This paper will explore the pathologies of pride in the character Jean-Baptiste Clamence—his tragic flaw, his Janus aspect, and in Aristole’s designation of the tragic flaw (hamartia) how even lofty characters are just like us—tragic despite their virtues, not because of their vices, and whether the stolen painting of “The Just Judges” merely exposes his hypocrisy or reveals how his “fall” can happen to all of us. First duplicity as revealed in The Fall will be examined, as shown through the confession of Jean-Baptiste Clamence (the Janus aspect of Clamence, how choice is the moment of actualization, and whether there are two worlds/two truths). Then the duality of experience and reflection will be discussed (how this relates to why Camus decided to write The Fall the way he did, the distinction between truth and falsehood, and if this distinction is relevant when Clamence reflects on his own memories). Finally, the merging of appearance and reality into the same thing will be explored (the fact the painting of “The Just Judges” is real, the symbolism of the location of Amsterdam and the doves, and how sometimes these meanings can be illusive yet complement each other).

The character of Jean-Baptiste Clamence definitely has a Janus aspect. In his jaded confession to the reader (in this case an unknown listener over the period of five days at a bar in Amsterdam) he reflects on his prior self-confident life as a prominent lawyer in Paris, and now his subsequent life as a “judge-penitent”, displaying a different kind of self-confidence—a rather dubious reinterpretation of his prior life. In Paris as a defense lawyer he is neither judge nor judged, and he’s a success. Clamence is not unreflective of this fact (he clearly knows what he’s doing), and that is the nature of his pride, but he maintains his innocence and doesn’t foresee his possible failure and vulnerability. He doesn’t take seriously the palpable presence of jealousy. Nor does he understand that eventually he will be judged, by others and himself.

In Amsterdam, he gives himself up wholly to self-condemnation, and in a sense through this mechanism still tries to define his superiority over others. His experiences and reflections of this are not complementary. Instead they contradict.   Despite references to where he is now he is rather oblivious to his surroundings, living heavily on gloomy reflection and embittered thinking. Far from him, as Solomon points out (200-201) is Queen Jocasta’s philosophy—“Best to live lightly, as one can, unthinkingly.”   His reflections in Amsterdam see his former seemingly innocent and noble life in Paris as a sham, and he uses metaphors to display this “double” life. He tells us if he had a business card it would be Janus-faced, with the slogan “Don’t rely on it.” In other words, on one side is the apparent face of innocence and nobility, the other side is the Amsterdam devil. After his revelations in Paris he tells us he looked in the mirror and his smile was “double”, the duplicity referring to his hypocrisy, that he is guilty while claiming innocence, and his selflessness is really motivated by self-interest and vanity. Perhaps Camus is pointing out to his reader, and to himself, we all have this image in the mirror.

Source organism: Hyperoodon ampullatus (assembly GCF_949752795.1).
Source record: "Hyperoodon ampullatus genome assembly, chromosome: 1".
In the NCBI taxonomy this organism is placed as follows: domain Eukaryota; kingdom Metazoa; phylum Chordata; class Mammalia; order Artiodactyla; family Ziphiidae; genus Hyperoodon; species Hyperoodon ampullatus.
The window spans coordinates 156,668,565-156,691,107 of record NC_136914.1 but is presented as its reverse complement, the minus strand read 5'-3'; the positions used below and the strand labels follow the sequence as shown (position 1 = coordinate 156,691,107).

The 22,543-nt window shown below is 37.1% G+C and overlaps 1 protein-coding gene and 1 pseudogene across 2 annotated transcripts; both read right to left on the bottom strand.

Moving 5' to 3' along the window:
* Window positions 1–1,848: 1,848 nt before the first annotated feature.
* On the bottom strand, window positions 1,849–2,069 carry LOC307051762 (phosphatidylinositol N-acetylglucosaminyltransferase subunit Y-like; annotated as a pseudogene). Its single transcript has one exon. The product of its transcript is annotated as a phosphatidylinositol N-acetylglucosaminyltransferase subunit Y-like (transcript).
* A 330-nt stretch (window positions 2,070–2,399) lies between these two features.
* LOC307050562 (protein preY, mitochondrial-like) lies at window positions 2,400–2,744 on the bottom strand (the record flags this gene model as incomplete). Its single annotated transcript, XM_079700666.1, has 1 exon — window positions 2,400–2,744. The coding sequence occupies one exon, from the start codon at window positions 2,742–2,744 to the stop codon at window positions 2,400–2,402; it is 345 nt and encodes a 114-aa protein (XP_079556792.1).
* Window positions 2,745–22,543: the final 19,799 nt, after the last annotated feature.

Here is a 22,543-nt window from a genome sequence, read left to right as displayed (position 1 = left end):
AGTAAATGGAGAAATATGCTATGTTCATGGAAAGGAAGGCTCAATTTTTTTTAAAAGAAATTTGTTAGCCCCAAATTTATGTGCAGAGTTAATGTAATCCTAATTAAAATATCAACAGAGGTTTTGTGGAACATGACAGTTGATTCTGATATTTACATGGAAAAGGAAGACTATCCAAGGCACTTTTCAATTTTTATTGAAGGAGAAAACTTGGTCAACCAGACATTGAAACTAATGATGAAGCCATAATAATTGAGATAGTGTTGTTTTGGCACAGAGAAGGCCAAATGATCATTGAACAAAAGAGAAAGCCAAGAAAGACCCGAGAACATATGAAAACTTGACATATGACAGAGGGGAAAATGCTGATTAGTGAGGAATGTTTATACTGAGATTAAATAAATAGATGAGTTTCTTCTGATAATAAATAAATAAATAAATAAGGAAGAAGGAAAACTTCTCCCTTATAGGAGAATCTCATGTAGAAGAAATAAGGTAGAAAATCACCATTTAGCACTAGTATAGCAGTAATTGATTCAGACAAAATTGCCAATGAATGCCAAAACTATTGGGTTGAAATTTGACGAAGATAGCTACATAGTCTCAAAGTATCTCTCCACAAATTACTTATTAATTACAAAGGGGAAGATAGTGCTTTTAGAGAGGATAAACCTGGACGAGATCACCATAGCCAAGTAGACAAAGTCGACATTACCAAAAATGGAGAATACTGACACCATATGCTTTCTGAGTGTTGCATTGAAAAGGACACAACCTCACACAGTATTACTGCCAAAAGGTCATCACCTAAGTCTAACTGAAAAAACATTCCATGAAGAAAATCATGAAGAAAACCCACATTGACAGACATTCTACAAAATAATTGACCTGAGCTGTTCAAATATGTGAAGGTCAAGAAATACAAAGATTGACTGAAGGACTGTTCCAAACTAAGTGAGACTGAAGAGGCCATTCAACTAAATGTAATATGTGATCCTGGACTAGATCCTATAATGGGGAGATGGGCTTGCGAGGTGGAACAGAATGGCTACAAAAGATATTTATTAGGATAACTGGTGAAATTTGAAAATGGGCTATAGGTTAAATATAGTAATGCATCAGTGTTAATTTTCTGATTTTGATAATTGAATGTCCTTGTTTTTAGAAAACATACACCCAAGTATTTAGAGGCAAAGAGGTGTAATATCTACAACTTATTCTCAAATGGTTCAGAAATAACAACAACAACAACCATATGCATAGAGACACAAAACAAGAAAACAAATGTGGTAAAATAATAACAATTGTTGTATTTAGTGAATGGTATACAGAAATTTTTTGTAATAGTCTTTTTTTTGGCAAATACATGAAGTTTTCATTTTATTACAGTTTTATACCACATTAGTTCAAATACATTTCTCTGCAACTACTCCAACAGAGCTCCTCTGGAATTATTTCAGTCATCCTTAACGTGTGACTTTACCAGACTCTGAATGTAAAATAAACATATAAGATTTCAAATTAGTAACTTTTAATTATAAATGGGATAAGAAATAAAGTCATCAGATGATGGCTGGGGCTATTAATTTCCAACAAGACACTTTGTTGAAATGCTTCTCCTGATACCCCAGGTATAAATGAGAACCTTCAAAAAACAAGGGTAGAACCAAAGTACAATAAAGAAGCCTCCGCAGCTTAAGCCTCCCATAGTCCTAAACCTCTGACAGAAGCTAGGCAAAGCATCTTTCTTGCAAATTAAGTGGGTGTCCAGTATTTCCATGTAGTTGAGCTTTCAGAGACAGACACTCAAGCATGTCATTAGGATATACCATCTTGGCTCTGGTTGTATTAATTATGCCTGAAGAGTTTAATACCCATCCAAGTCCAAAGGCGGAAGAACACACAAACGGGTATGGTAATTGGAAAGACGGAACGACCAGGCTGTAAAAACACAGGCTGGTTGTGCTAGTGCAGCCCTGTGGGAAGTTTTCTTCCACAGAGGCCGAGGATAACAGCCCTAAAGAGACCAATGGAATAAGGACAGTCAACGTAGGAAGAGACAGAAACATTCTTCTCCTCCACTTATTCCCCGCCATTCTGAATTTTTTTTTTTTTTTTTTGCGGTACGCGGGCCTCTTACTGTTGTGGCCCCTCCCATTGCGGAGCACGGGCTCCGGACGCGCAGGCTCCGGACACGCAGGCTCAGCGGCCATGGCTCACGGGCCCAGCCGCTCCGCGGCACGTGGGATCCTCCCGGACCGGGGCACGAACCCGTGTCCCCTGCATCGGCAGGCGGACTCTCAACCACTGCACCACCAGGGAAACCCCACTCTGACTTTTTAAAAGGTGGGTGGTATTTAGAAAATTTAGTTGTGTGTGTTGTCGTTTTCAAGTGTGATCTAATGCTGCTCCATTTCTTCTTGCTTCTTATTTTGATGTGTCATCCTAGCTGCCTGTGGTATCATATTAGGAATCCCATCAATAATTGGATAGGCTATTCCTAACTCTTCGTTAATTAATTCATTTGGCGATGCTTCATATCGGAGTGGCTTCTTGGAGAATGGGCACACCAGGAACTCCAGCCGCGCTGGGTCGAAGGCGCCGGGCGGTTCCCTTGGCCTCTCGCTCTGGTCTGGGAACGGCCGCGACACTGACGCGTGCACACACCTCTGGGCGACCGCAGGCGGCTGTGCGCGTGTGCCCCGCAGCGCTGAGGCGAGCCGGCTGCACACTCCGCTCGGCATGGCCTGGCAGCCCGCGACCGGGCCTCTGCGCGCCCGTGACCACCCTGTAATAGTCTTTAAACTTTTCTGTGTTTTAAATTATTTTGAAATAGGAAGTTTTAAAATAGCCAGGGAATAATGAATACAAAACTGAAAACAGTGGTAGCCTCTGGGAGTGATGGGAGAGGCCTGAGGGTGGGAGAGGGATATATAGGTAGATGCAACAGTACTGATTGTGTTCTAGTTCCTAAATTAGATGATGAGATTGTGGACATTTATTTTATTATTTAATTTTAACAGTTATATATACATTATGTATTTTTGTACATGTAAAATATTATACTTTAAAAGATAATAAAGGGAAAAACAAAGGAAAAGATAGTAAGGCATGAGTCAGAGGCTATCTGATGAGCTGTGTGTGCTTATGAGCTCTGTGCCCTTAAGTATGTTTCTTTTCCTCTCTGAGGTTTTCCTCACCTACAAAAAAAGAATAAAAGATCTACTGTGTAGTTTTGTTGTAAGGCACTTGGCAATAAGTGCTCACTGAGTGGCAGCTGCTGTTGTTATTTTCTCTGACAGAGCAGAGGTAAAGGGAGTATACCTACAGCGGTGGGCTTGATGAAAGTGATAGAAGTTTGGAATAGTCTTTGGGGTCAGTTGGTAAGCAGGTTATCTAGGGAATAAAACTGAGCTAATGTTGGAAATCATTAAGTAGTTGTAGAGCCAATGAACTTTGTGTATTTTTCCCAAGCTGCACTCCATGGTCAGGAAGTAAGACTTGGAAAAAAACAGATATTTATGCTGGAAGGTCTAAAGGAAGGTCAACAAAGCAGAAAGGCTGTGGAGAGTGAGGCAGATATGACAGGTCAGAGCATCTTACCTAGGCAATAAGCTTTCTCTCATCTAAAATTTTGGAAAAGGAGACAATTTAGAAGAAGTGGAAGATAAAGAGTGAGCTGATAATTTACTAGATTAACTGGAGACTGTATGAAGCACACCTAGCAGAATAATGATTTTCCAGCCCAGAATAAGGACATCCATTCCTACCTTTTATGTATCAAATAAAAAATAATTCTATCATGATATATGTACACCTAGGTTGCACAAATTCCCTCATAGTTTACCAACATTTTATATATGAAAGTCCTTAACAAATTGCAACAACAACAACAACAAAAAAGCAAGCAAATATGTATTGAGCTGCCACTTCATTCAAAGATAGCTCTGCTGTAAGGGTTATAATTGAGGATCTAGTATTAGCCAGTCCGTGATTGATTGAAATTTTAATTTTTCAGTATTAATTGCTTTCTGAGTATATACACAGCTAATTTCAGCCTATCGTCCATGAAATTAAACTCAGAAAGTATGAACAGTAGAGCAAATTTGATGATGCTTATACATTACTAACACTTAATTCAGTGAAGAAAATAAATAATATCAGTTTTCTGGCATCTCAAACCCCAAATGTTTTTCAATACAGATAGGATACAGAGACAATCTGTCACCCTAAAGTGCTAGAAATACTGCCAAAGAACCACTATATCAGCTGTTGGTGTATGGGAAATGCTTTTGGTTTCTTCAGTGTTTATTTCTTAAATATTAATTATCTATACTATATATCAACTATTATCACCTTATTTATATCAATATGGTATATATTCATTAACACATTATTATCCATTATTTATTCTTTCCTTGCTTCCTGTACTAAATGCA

What Clamence realizes and as he confesses to his listener is we do have a choice, and this choice defines us. We must look into this mirror and we never stop looking. Each time we look we might see something else we didn’t see before, but this reflection is already in the past, and instead of forever chasing it (as Clamence does—Camus ends the novel quite brilliantly: Brr…! The water’s so cold! But let’s not worry! It’s too late now. It will always be too late. Fortunately!) one must face this abyss of self-knowledge and laugh at oneself—something Clamence unfortunately is really unable to do. Udoff in his introduction to the collection of essays on Kafka’s contextuality, “Abysssus Abyssum Invocat” (roughly translated the deep calls the deep or hell calls hell) illuminates this form of exile and points out referencing Kierkegaard’s Either-Or the depiction of choice as a moment of self-actualization, the interplay of self and word, play and oath (xxviii):

… the experience of choosing imparts to a man’s nature a solemnity, a quiet dignity, which never is entirely lost… So when all has become still around one, as solemn as a starlit night, when the soul is alone in the whole world, then there appears before one, not a distinguished man, but the eternal Power itself. The heavens part, as it were, and the I chooses itself—or rather, receives itself. Then has the soul beheld the loftiest sight that mortal eye can see and which never can be forgotten… the great thing is not to be this or that but to be oneself, and this everyone can be if he wills it.

What one sees in this moment of self-actualization, however, is the dual nature of this choice how there are two worlds/two truths. The duality of Nature (and human nature) is present all around us. We would not be able to define day if we did not have night. We would not know hot if we didn’t know cold. Sometimes the lines are clearly divided and distinct, and we know black and white. Other times a sense of discernment is needed, for in things such as love and hate, pride and humility, these lines can easily be crossed and stepped back over again (in the blink of an eye one can see a reflection of love and just as quickly fear and doubt what is seen, look again and see hate, take another look and come back to love), and in this process of self-reflection and perception of the outside world gray areas appear. While one is innocent this infection of self-doubt is not evident—the truth is the simple goodness of life—but with age and experience this naiveté dissipates, and this is what Clamence resents and pities. It’s an old philosophical game. The innocent act can be seen as a self-serving one. Generosity and heroism can contain the motivations of greed and cowardice. What Clamence condemns in himself (hoping his listener will agree) is not seeing this is an act of self-deception, and the road to Hell is paved with good intentions.